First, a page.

Tizen Could be Good for Android
Tizen might end up being the cure for Android’s fragmentation.
The first Tizen Developer Conference in Asia last week found Samsung pushing its Linux-based, HTML5-loving mobile operating system for smartphones and tablets but also for connected cars and connected devices throughout the home. Right now Tizen is only publically available in the Samsung NX300 camera but if Samsung gets its wish, Tizen will be in everything the company makes.
Considering the growing support for the OS—Tizen announced 36 new partnerships last week—that level of permutation is rapidly approaching reality.
From a purely smartphone standpoint, Samsung giving up Android presents many interesting potential outcomes. IDC puts both Samsung and Android firmly on top of the world in the third quarter, both crushing Apple as the nearest competitor. The fallout from a Samsung-Android break-up might not be enough to knock either one from the top spot. That would depend on if more Samsung loyalists swing away from Android or vice versa.
But the possible benefits of having Samsung out of the Android ecosystem could be immense. One of the biggest setbacks for Android—particularly for developers—is the vast amount of fragmentation spread across the user base. The Google Dashboard puts adoption for Jelly Bean (Android’s latest before KitKat) at just above 50 percent almost a year and a half after it was announced. That woefully slow migration to the newest Android version is thanks in part to the unpredictable individual schedules for updates held by OEMs and carriers. Samsung has long held a reputation for not exactly being timely with sending out Android updates. Put part of that on Google’s update schedule and rules. Losing one of its earliest and its biggest partner, Samsung, could force Google to revise its practices to keep OEMs and end-users happy.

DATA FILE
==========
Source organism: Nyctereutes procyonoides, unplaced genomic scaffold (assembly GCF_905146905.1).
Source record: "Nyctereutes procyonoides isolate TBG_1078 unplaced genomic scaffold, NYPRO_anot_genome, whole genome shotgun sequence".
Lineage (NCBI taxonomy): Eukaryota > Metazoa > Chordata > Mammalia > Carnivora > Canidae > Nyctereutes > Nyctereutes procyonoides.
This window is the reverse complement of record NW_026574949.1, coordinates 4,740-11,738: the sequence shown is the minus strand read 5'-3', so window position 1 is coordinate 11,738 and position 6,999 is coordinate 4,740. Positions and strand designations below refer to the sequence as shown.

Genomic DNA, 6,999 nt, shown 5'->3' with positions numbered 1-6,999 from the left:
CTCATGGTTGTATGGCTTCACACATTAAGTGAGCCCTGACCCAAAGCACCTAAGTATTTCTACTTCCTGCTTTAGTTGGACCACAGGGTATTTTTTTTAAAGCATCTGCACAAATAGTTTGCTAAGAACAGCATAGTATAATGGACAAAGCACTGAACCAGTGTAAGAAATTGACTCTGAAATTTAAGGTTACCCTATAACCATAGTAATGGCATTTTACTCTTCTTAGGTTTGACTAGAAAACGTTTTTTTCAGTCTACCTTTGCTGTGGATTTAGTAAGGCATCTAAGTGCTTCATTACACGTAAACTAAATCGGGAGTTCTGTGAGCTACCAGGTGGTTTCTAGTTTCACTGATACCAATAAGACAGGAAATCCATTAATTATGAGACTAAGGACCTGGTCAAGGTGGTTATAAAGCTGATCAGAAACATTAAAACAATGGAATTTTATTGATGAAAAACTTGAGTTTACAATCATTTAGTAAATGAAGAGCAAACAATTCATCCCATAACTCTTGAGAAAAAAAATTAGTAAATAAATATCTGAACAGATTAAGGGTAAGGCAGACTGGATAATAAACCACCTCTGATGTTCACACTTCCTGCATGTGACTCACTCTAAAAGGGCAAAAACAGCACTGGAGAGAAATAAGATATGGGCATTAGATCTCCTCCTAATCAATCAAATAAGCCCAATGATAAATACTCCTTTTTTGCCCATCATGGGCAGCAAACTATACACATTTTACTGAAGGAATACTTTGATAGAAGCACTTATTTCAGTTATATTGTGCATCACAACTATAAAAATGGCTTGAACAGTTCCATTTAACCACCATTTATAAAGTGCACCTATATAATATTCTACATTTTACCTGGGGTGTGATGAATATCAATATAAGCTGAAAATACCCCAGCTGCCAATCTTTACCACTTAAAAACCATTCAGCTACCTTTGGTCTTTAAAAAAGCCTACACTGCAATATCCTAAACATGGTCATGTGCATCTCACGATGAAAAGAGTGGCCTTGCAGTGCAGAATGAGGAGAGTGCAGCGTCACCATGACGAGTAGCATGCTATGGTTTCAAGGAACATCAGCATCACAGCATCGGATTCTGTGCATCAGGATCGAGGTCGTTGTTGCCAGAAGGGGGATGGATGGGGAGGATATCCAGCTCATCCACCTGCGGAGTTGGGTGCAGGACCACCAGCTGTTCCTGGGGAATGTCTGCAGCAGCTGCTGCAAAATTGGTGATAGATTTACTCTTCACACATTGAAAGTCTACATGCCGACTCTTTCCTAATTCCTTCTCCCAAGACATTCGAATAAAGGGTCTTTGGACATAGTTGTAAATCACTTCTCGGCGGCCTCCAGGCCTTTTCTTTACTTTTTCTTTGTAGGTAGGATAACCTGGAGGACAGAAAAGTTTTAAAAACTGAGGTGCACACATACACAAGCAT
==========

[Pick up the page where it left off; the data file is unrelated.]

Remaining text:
With Samsung out of the picture, the door would open for Android developers to feel better about building for the latest version of Android and not just the latest version available to Samsung users—the single biggest Android audience.
A happier and more targeted developer community would be good but Google could end up on the short end of the stick. Google doesn’t make money from licensing Android. It simply sits back and rakes in the extra ad dollars generated by putting Google web properties front and center on as many high-use mobile devices as possible. So having its biggest renter in Samsung move out might set Android’s audience back so far that developers follow Samsung to Tizen. And it’s difficult to see how much slack would be picked up by Huawei, Lenovo and LG, or if any of them would be able to post a better Android upgrade track record if they scaled to Samsung’s current market size.
If Samsung can attract enough partnerships and a developer base to build out the Tizen ecosystem, it’s likely the company’s shift away from Google will occur and that it will be seismic. It’s hard to imagine who’ll fare worse in that divorce, but it’s nice to at least think the Android kids worldwide will get a more stable home out of it.